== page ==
Woman in a man's world?

Woman in a man's world?

Sonali Gokhale's witty account of thriving in an all-men work space

It is 1 pm and I have been stuck in a team meeting since 9.30 am. As we break for lunch, my nine teammates make their way to the lunch room, dropping their serious professional façade and making playful jibes at each other. They could easily be in a college classroom.

I return to my desk and eat my lunch of chickpeas curry and cold rice feverishly reading reviews of The Fault in our Stars on my laptop. Now, before you go thinking that I am sort of a social pariah in the office, let me give you a background to my desk lunch habit. High finance has been a traditionally male-dominated field and my current workplace proudly upholds this tradition with women making up approximately 20% of the total employee strength.

I am the only woman in my team. I remember my first day here. I sat in my cubicle in one corner feeling the usual first day feelings of disorientation and despair, sizing up who to make eye contact with. By the time it was lunch hour, I had found no one, stared at enough backs and had convinced myself that being here was a horrible decision.

I went home and explained the whole thing to my husband who wondered why I looked so grey and unhappy just after my first day. No, nobody bullied me or made me uncomfortable. I was just alone. I had spoken only to my boss and the office tea boy. First days are hard. It will take time. It will get better. Team spirit takes its own course. I tried a bite of the chocolate donut held out as a peace offering and sniffed away my tears, took a deep breath hoping and wishing it would be true.

It has been eight months since that wobbly first day. Things have changed in some ways and not at all in some. Men in my team have a peculiar form of social interaction—a mix of leg pulling, one upmanship and general ribbing. They talk and talk about the news, the world, the Syrian war crisis, why Keynesian Economics is flawed, why the new government will work, or fail. All within themselves. I have wild carded my way (never really invited in) into a couple of these discussions, only to find that the tone and the texture of male bonding is a bit funny. One is always falling over the other to prove that they know better.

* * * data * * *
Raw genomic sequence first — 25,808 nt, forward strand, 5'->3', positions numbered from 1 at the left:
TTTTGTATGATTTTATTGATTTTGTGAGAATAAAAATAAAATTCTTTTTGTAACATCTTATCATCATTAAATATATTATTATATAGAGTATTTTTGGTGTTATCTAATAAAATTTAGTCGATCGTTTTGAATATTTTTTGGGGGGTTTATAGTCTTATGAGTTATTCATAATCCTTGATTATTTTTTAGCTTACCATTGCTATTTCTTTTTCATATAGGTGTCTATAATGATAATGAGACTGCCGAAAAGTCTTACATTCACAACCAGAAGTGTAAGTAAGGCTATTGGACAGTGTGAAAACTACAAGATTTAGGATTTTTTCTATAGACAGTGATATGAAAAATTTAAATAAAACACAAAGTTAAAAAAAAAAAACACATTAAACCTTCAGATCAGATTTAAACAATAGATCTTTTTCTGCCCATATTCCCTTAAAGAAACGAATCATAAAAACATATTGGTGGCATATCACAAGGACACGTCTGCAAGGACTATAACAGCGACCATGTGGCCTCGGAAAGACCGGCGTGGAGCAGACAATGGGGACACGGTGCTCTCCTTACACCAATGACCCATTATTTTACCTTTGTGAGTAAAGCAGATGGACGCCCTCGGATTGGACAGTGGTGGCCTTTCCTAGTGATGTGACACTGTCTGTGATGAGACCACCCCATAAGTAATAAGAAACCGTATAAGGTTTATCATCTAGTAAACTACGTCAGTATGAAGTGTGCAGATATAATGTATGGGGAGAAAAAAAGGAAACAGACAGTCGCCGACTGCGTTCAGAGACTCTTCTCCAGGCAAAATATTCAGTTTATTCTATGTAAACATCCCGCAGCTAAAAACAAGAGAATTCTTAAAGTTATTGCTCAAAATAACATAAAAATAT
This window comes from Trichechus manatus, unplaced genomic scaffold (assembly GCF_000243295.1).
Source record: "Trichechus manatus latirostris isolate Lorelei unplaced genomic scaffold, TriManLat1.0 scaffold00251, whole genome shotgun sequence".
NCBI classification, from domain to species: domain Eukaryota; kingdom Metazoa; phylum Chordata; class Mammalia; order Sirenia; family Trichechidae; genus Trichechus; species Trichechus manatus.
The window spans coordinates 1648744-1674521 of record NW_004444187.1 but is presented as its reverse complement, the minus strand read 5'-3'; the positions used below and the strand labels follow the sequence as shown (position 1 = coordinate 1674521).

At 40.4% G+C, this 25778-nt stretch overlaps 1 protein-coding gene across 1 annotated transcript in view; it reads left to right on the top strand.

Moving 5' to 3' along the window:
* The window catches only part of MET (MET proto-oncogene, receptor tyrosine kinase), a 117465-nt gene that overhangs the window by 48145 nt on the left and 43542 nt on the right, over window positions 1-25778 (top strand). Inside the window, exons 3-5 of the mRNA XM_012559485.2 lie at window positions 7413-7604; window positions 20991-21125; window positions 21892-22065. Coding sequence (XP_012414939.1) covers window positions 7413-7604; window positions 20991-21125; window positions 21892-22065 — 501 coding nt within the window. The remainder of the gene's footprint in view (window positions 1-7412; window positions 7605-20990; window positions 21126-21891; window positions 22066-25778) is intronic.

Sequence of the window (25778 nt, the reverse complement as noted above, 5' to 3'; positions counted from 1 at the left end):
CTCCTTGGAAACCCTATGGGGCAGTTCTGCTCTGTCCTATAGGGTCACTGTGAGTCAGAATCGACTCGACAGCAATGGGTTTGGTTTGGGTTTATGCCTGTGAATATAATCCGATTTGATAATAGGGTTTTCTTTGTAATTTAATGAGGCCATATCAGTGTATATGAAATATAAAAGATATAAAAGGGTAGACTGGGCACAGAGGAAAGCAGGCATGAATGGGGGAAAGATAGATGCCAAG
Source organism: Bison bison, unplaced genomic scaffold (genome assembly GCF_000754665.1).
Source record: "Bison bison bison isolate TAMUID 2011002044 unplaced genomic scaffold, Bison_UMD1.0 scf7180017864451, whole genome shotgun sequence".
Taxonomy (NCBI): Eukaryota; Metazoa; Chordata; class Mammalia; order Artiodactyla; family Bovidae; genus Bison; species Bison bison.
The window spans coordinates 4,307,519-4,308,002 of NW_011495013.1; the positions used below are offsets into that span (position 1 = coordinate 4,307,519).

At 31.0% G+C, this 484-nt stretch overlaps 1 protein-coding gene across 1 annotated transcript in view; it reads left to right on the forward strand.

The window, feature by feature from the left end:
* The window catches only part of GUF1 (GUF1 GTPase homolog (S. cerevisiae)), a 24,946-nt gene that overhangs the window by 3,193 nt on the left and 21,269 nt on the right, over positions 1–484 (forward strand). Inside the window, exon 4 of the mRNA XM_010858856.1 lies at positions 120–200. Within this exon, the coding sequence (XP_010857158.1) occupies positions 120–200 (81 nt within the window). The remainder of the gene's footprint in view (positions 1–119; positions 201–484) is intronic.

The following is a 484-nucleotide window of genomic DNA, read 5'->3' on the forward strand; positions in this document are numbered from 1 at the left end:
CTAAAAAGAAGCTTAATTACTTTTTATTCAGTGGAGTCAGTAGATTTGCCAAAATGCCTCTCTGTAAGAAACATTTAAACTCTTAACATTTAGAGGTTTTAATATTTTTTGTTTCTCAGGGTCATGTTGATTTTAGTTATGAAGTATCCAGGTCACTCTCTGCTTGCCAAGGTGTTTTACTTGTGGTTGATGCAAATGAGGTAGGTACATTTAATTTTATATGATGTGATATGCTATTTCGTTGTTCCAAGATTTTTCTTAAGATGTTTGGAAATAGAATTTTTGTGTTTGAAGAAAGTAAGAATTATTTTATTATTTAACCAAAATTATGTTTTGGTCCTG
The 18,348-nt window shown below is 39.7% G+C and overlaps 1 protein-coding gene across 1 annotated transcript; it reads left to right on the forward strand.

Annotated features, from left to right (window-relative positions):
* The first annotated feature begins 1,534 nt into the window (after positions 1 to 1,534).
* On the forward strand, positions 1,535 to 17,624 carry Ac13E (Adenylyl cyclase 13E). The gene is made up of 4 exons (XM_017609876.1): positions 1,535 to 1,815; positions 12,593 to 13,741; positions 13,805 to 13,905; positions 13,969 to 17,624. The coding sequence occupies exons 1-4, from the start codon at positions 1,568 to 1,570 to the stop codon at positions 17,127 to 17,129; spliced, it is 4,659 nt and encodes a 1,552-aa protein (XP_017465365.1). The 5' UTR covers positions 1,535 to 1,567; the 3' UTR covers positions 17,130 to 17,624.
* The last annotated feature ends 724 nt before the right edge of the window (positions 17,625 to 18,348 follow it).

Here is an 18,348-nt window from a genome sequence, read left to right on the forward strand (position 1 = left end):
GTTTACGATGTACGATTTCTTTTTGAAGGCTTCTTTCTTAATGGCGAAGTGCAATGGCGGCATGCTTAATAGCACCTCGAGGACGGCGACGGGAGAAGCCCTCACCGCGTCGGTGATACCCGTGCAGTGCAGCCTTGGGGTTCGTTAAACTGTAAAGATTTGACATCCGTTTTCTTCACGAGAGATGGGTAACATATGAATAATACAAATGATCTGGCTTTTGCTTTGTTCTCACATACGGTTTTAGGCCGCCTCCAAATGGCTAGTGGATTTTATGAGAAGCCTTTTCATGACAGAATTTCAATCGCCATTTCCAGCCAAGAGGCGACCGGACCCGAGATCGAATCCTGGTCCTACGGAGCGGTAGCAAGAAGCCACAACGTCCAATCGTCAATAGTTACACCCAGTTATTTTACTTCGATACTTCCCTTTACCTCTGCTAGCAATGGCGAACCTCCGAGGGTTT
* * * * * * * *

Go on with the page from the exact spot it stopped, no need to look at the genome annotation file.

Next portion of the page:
The ‘I’ll be locked out of the house if I forget the wife’s birthday’ brand of jokes are common and though harmless, it can be annoying to someone who has to hear her whole gender being broad swept into a 1950s cliché. Are the men in my team being particularly exclusionary or unkind, I wondered out loud to a friend the other day, who works in an office with a much more balanced gender ratio. It is like in school, she said. You are the only different outlier, and no one wants to be seen as taking the initiative of including you too much for the fear of ridicule from others. Different is always dangerous.

So this is just men being insecure men? Fortunately, where working together on tasks is concerned it has been smoother sailing. We all bring our unique perspectives to joint projects. There is an atmosphere of mutual respect for everyone’s ideas and contributions fostered by our supervisor. And it is a redeeming factor of working in such a challenging climate.

Is it lonely? Absolutely. I went from having a great group of friendly colleagues to shoot the breeze with over a cup of tea at my old work place, to lunching by myself and catching up with friends over the phone or chat during the rare tea break. If I am sick, or PMSing, having a bad day or just plain bored, I have no one to talk to in real time. The other ladies in my office who have been here much longer are in secretarial positions or are in much more senior ranks. Both divides are turning out harder than envisaged to cross. I have yet to decode the grapevine in my workplace and am frequently the last to hear of gossip, if at all.

But, then I have learnt some valuable life lessons over the past eight months. That I can co exist peacefully and gracefully alongside people who are not my friends and are very clearly colleagues. That lunching at my desk has opened up a lovely avenue to catch up on some reading or music. Freedom from gossip is actually quite stress relieving. And that all that quietness leaves a lot more energy at the end of the day for exploring my creative pursuits of writing and art.

Oddly, being a social outlier in a gender-lopsided team has paved the way to better understanding of my own mind, my identity and life choices. Barring the occasional pang of longing for office companionship, I find that the experience is turning out to be rather rewarding.


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